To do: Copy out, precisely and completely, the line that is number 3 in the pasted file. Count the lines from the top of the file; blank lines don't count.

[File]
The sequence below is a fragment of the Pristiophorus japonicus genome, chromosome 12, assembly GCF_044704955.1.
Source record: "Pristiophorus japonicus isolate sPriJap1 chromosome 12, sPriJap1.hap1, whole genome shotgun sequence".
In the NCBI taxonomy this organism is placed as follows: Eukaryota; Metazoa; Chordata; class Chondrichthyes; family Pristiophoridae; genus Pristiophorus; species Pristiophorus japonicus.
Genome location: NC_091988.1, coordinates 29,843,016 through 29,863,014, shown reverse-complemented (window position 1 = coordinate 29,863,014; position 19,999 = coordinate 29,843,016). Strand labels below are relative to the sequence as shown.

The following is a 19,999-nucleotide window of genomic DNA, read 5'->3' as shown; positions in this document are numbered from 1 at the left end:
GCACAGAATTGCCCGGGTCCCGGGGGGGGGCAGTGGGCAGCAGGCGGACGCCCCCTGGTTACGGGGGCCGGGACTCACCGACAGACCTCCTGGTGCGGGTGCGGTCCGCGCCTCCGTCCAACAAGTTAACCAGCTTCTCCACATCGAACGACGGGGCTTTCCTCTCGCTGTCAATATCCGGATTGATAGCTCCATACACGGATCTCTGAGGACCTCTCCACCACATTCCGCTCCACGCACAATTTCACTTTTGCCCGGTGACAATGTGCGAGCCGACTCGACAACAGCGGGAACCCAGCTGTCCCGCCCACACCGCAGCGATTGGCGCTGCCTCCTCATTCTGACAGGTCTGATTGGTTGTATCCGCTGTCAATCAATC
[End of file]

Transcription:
In the NCBI taxonomy this organism is placed as follows: Eukaryota; Metazoa; Chordata; class Chondrichthyes; family Pristiophoridae; genus Pristiophorus; species Pristiophorus japonicus.